A 25-year-old gets into a horrific car accident and is in a vegetative state for life!
A 65-year-old has a stroke and can't manage his affairs.
These are real life examples that as estate planning attorneys we see often. So, what happens if somebody loses capacity? Well, think of all the things that you are able to do on your own: pay your mortgage/rent, withdraw money from the bank account, sell your home, invest in your 401(k), pay your car insurance, and the list goes on. If you lose capacity and you can't act for yourself, you won't be able to do any of these things. So, what happens?
During your lifetime if you cannot act for yourself and you've done no planning then the court will have to intervene. The court will appoint an individual (family or a professional who does this for a living) to help make legal, financial and health care decisions for you. Your family or loved ones have to hire an attorney to start the guardianship. Being in a guardianship case is expensive and completely avoidable. The funds to pay for this process that lasts years will be coming out of your bank account or your assets will be sold to pay for it. Would you rather handle these affairs internally and save your life earnings or do you want to have to go through the court system in the event you lose capacity? If you want to avoid the court, contact us or watch our presentation to protect yourself.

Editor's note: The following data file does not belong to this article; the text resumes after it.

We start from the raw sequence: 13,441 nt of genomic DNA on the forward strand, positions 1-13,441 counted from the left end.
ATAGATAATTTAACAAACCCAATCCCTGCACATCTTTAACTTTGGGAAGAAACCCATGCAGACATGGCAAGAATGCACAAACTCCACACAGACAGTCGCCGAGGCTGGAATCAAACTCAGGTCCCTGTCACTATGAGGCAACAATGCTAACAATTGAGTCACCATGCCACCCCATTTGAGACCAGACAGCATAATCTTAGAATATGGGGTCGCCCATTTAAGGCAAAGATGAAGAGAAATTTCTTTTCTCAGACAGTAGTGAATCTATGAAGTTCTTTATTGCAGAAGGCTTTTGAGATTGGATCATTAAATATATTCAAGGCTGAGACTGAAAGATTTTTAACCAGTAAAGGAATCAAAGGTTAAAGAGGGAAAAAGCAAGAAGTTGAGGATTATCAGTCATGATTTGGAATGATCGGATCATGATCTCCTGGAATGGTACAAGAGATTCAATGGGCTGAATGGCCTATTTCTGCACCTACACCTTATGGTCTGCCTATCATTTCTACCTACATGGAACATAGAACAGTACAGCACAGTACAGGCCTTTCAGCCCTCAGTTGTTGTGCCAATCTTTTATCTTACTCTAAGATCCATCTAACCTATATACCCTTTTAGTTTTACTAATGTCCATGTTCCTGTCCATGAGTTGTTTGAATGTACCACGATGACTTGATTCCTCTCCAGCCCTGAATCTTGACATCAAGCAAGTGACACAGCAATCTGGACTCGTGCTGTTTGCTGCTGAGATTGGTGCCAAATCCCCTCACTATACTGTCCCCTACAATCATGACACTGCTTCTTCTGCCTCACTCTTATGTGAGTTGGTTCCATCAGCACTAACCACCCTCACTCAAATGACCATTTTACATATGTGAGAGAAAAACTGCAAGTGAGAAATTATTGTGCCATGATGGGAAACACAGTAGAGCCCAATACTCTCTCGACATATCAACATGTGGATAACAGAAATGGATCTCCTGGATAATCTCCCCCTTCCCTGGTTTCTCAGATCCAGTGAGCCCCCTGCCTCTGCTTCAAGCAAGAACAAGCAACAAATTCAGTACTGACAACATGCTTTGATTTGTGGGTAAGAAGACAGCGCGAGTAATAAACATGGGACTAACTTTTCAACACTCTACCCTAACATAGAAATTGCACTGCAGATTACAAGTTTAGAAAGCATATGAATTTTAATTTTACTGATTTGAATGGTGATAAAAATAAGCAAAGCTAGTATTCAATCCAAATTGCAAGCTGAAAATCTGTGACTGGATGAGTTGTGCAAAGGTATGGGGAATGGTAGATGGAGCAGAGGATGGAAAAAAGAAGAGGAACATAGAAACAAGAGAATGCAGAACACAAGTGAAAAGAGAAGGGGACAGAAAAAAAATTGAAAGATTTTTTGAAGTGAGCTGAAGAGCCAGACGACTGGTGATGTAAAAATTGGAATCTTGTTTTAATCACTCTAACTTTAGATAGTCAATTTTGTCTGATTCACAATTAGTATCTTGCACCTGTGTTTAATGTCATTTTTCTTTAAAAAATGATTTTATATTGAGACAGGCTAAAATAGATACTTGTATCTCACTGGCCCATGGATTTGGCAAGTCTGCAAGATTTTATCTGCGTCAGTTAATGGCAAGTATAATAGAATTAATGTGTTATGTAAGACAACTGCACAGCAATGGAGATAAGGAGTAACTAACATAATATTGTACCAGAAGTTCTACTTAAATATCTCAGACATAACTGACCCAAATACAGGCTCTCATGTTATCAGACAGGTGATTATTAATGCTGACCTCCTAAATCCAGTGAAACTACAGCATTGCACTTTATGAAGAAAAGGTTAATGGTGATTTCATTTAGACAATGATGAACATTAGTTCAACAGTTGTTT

If your loved ones have done no planning and you find yourself that you must do a guardianship, please reach out to our firm at 239-529-8731.